MENtal Health: Barriers Experienced by Males Seeking Therapy



Traditionally, men have been deterred from going to therapy. The hesitancy in seeking help can be stronger when men are racialized, come from lower socioeconomic backgrounds or are marginalized in other social categories. As a racialized male therapist, and the director of New Chapter, I have always been mindful of these barriers and have established my practice to overcome them. Below, are some reasons why men are hindered from seeking therapy and how New Chapter intervenes to accommodate men from all backgrounds experiencing these challenges.


1) A lack of funds

Some men who are employed also have insurance which means when they pay for services from myself and other social workers, they can be reimbursed. Given the difficulties presented by the economy and COVID-19, many men have found themselves unemployed or underemployed and therefore, do not have access to the insurance policies other men people have.


New Chapter’s Approach

I offer affordable counselling as a result. My rate for individuals is $75.00 per session (50 minutes). This rate is much lower than the average price of a therapy session which is typically $125-$175 per session (50 minutes). You can also speak to me about financial difficulties you are experiencing and ask about my pro bono rate. Furthermore, if you are unemployed but are a student, you most likely have access to an insurance policy.


2) Therapy is only for white people

This sentiment is often felt by men who belong to racialized communities. Speaking from my own history, I know that the Igbo people of Nigeria, my people, have traditionally brought their issues before an elder, talking through problems to find a solution in a safe environment. Therapy is not new to the BIPOC community. The reasons why therapy may sound foreign to racialized communities is because typically, practitioners have been white, and programs related to mental health have often targeted the dominant class.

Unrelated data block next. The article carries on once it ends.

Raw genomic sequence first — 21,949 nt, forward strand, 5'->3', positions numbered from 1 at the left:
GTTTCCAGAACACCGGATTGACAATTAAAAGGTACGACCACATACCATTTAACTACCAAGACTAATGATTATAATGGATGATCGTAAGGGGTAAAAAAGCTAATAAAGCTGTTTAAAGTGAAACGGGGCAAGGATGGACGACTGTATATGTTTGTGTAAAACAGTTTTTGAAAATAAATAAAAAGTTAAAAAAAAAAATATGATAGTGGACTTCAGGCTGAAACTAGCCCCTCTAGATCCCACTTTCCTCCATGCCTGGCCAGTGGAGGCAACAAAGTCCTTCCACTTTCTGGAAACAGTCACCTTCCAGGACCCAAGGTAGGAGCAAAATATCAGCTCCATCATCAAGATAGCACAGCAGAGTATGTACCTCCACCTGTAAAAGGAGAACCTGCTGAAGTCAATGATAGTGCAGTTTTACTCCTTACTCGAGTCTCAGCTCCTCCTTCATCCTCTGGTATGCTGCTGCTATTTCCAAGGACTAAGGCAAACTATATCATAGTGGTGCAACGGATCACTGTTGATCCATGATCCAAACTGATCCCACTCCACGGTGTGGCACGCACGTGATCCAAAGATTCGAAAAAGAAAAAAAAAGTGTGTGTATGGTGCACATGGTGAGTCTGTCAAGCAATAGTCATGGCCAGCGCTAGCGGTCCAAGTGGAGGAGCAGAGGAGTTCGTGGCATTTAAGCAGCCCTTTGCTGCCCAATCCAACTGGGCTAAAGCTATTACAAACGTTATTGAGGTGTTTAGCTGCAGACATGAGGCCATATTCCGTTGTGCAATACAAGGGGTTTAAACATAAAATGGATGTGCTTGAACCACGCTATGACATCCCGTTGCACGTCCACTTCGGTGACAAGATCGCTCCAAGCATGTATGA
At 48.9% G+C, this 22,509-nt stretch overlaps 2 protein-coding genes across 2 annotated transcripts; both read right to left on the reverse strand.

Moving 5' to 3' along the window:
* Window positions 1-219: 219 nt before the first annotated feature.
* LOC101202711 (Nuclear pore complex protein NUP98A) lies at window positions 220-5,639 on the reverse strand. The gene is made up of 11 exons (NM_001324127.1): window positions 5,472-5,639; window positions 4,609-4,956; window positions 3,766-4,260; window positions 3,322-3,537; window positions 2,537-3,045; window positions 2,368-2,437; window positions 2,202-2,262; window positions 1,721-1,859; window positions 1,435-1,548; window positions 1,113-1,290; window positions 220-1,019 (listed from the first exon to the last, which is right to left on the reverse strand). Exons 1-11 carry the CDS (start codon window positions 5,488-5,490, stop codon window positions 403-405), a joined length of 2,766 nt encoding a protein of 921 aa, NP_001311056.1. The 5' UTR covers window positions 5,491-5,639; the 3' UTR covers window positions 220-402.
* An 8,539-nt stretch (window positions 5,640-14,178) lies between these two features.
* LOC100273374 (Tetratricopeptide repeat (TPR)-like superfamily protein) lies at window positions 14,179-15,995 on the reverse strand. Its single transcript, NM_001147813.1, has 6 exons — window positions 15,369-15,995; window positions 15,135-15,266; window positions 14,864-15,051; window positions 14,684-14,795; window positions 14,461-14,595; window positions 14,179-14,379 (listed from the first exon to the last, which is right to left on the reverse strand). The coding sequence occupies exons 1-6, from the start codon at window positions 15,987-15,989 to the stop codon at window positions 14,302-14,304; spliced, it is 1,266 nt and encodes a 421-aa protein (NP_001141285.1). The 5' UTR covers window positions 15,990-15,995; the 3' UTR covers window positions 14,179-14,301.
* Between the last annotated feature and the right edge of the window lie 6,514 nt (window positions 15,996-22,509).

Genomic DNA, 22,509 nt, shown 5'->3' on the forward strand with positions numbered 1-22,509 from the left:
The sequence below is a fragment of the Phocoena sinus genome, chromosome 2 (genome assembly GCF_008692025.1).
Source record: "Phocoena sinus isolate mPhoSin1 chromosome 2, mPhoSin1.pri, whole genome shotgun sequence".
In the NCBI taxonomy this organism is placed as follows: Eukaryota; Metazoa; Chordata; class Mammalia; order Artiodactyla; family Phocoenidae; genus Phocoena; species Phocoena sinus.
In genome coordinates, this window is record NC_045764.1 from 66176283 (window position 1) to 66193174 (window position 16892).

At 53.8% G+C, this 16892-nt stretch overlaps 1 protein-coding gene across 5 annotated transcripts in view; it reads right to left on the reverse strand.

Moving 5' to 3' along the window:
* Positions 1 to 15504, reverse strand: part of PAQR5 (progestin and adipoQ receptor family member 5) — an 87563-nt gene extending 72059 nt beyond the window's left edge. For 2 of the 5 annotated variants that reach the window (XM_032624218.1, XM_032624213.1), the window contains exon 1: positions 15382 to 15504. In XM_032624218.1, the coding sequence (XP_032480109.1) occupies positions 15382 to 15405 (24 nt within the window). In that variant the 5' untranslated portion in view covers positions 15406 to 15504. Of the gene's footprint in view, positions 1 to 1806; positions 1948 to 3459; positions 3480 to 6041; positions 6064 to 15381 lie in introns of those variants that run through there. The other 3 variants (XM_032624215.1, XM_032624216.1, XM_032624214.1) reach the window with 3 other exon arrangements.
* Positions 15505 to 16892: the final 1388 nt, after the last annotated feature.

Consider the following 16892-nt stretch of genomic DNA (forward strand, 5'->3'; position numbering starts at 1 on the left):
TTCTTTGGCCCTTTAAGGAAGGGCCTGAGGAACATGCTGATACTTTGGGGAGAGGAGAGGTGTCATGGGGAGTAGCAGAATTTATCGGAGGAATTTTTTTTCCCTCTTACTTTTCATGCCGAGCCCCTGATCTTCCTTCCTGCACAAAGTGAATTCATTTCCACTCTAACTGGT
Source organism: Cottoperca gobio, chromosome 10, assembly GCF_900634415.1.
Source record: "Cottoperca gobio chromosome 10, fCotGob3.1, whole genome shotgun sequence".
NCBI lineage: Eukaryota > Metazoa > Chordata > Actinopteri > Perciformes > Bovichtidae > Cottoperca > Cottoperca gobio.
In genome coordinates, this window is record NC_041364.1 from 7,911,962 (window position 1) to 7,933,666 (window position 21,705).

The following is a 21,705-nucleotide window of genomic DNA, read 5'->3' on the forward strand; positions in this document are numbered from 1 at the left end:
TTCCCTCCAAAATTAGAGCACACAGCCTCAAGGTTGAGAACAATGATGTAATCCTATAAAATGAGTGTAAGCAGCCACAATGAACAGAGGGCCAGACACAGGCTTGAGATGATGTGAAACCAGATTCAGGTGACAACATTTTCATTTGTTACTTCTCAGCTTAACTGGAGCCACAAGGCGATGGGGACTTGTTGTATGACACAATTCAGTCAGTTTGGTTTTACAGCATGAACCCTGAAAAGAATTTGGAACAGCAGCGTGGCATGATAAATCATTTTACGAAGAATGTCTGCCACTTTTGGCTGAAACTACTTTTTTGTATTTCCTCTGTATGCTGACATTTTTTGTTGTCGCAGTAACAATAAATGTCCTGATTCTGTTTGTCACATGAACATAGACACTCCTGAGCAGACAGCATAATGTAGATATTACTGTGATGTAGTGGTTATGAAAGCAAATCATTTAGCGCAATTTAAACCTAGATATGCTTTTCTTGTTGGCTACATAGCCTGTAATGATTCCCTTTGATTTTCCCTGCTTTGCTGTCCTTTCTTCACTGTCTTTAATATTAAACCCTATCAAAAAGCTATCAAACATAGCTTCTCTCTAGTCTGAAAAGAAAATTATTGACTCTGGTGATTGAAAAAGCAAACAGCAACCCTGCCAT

New Chapter’s Approach

As a Black male social worker, I not only offer my skills and qualifications to you, but also my lived experiences - I identify easily with my clientele. Representation is very important.


3) Sharing emotions is difficult for men

Toxic masculinity which encourages the suppression of emotions and the use of violence as a measure of power, discourages men from seeking help. Racialized men experience trauma and racial oppression constantly. As a result of these hardships, chronic stress in the lives of racialized men is a reality. Men of all backgrounds are not encouraged to vocalize feelings with other people. From an early age, Black men and other men from other racial backgrounds are taught that boys don’t cry which is very detrimental to men and our society.


New Chapter’s Approach

As a Black male social worker, I understand firsthand, the negative messages given to Black men and boys and men and boys of other racial backgrounds daily and I reinforce the importance of representation. Sharing in the same social location as my clients, I provide a safe, healthy, and confidential space for men and boys in order for them to heal and move forward in a positive direction.



If you are seeking a new beginning and you need guidance, counselling, and life coaching, speak to me today about starting a New Chapter in your life!


Kevin Ufoegbune